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Alumnus to Speak on Snake Research


Photo credit: Sasha Tetzlaff

Written by: Communicator StaffJanuary 23, 2016
Dr. Brett DeGregorio, a Wildlife Biologist for the Army Corps of Engineers and an IPFW Alumnus, will be returning to campus Jan. 22 to present some of his doctoral research from 12 p.m. to 1 p.m. in Room185 of the Science Building. The talk which will highlight IPFW’s contribution to environmental research and herpetology.
DeGregorio received his masters degree in Biology from IPFW in 2008. During DeGregorio’s time at IPFW he studied under Dr. Bruce Kingsbury, an IPFW professor specializing in ecology, conservation and herpetology and the director of the Environmental Resource Center. Then, DeGregorio went on to the University of Illinois Urbana-Champaign for his doctorate.
For his dissertation DeGregorio studied the predatory relationship of rat snakes and songbirds, according to the Sperry-Weatherhead Lab website. That research will be one of the subjects of DeGregorio’s talk at IPFW. He will also go on to explain the role of climate change in the possibly increased predation of birds by snakes.
DeGregorio explained in a phone interview that his doctoral work was actually funded by the military, which then offered him a position as a Wildlife Biologist at the conclusion of his studies.
The Department of Defense has nearly 30 million acres of land and “the highest density of federally threatened, endangered, and sensitive species of any federal land management agency,” according to the Conserving Biodiversity on Military Lands website.
Thus the DoD has a team of biologists and other professionals who oversee how to reconcile what DeGregorio admitted were two “mutually exclusive” goals: training military personnel and environmental conservation efforts to be a “conscious steward”.
What helped DeGregorio get to that point, however, was his time at IPFW and his graduate study work with Kingsbury.
Kingsbury came to IPFW in 1992 and began the first Center of Excellence which later became today’s Environmental Resource Center.
Kingsbury hopes to “change perceptions and behavior” towards snakes to appreciate them, even if some find them scary. The ERC hopes to help educate people about conservation efforts, the interesting qualities of animals, and give people a habitat to visit in the middle of the city.
Conservation, Kingsbury explained, is going to need more financial contributions in the near future as “government resources to work on protection [are] less than before.”
Kingsbury’s special area of research, herpetology, is the study of amphibians and reptiles. For Kingsbury, it is particularly Massasauga snakes, which he believes “should be protected because they exist,” not because they are of human benefit.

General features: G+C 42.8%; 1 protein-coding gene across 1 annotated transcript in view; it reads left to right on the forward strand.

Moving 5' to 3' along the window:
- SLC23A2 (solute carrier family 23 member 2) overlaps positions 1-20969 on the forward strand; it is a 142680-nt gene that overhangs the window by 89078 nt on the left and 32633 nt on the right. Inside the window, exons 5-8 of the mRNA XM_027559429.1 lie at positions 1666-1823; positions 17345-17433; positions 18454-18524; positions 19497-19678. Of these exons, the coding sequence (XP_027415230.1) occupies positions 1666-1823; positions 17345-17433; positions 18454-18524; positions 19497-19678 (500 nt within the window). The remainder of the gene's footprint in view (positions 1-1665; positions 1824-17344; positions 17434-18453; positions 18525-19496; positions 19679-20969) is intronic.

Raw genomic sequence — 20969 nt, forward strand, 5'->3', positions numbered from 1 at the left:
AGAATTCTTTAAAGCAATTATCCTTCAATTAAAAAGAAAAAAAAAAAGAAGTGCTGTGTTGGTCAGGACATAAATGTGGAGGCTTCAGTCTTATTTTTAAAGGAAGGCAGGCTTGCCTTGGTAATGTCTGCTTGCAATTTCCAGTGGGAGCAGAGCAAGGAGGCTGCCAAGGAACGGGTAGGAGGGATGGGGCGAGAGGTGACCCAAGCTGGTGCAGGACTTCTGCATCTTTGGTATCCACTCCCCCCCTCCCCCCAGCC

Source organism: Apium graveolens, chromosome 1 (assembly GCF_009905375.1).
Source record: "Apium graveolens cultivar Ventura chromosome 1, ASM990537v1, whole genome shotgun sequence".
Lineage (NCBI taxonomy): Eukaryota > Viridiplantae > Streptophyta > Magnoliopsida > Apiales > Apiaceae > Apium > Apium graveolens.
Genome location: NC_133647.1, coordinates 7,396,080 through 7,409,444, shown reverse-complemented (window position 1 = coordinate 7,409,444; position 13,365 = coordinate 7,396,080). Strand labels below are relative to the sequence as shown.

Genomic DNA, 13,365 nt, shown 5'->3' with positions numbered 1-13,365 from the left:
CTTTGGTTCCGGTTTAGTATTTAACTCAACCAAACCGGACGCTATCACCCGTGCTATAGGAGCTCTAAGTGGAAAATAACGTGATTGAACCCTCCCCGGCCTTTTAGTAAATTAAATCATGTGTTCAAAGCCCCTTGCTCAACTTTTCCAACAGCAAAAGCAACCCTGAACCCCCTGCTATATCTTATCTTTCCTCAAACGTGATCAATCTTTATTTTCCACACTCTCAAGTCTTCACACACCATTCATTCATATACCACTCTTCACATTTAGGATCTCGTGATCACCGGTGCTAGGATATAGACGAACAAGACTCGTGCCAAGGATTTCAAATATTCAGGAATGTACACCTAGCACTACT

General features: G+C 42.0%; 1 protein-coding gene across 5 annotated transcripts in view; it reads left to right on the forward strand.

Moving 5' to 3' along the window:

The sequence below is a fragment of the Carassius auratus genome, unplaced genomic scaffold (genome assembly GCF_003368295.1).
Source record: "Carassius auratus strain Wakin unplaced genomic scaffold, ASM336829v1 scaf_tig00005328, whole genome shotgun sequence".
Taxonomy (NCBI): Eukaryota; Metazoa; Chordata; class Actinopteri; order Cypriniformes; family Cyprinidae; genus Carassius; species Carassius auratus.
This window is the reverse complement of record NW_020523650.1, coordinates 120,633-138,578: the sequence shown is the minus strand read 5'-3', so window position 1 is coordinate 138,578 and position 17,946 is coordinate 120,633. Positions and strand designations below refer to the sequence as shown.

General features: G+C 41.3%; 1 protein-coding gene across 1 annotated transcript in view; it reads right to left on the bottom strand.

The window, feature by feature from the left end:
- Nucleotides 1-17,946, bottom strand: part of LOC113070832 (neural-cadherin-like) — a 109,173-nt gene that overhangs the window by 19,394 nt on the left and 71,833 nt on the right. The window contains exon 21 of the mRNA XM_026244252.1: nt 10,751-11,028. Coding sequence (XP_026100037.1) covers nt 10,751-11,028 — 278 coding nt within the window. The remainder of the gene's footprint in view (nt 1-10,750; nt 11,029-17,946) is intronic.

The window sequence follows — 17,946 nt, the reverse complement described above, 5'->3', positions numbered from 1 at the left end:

Kingsbury explained that a work of art has no direct benefit to humanity but they are protected and respected; he believes the same should be done for living creatures.
Kingsbury has contributed to the field of herpetology because of his groundbreaking research. Kingsbury’s work revealed that different kinds of snakes use old crayfish burrows to hibernate during the winter. Sometimes reptiles slow their metabolism so they receive sufficient oxygen through their skin without breathing. His research has also displayed that not every snake migrates for the winter, which Kingsbury realized after he tracked the locations of snakes for a duration of time. The snakes were tracked via telemetry (radio markers) and geographic information systems.
Sasha Tetzlaff, a research assistant working with Dr. Kingsbury at IPFW, intends to work with DeGregorio in the future to help find a way to head start, or raise endangered species in captivity in order to release them into the wild successfully. Currently, head starting is expensive and largely ineffective as animals die soon after release. DeGregorio hopes to one day make a cheap and effective model for head starting.
Tetzlaff, who received his Masters in Biology at IPFW in 2015, grew up around zoos. He  always had an interest in animals and spent time telling others about them.
At a certain point, however, Tetzlaff decided he wanted “to be the guy figuring out those facts.”
That led him to pursue research, which he said has introduced him to some intriguing truths. Snakes are rarely perceived to have forethought or strategy, except perhaps in novels like “The Jungle Book,” but they actually do stake out their prey said Tetzlafff about recent research done in the field.
Tetzlaff explained that snakes have been found to visit nests during the day to scope out the eggs or chicks, leave and return in the night to consume the nestlings and their parents. This shows patience and timing, which until recently, was unknown.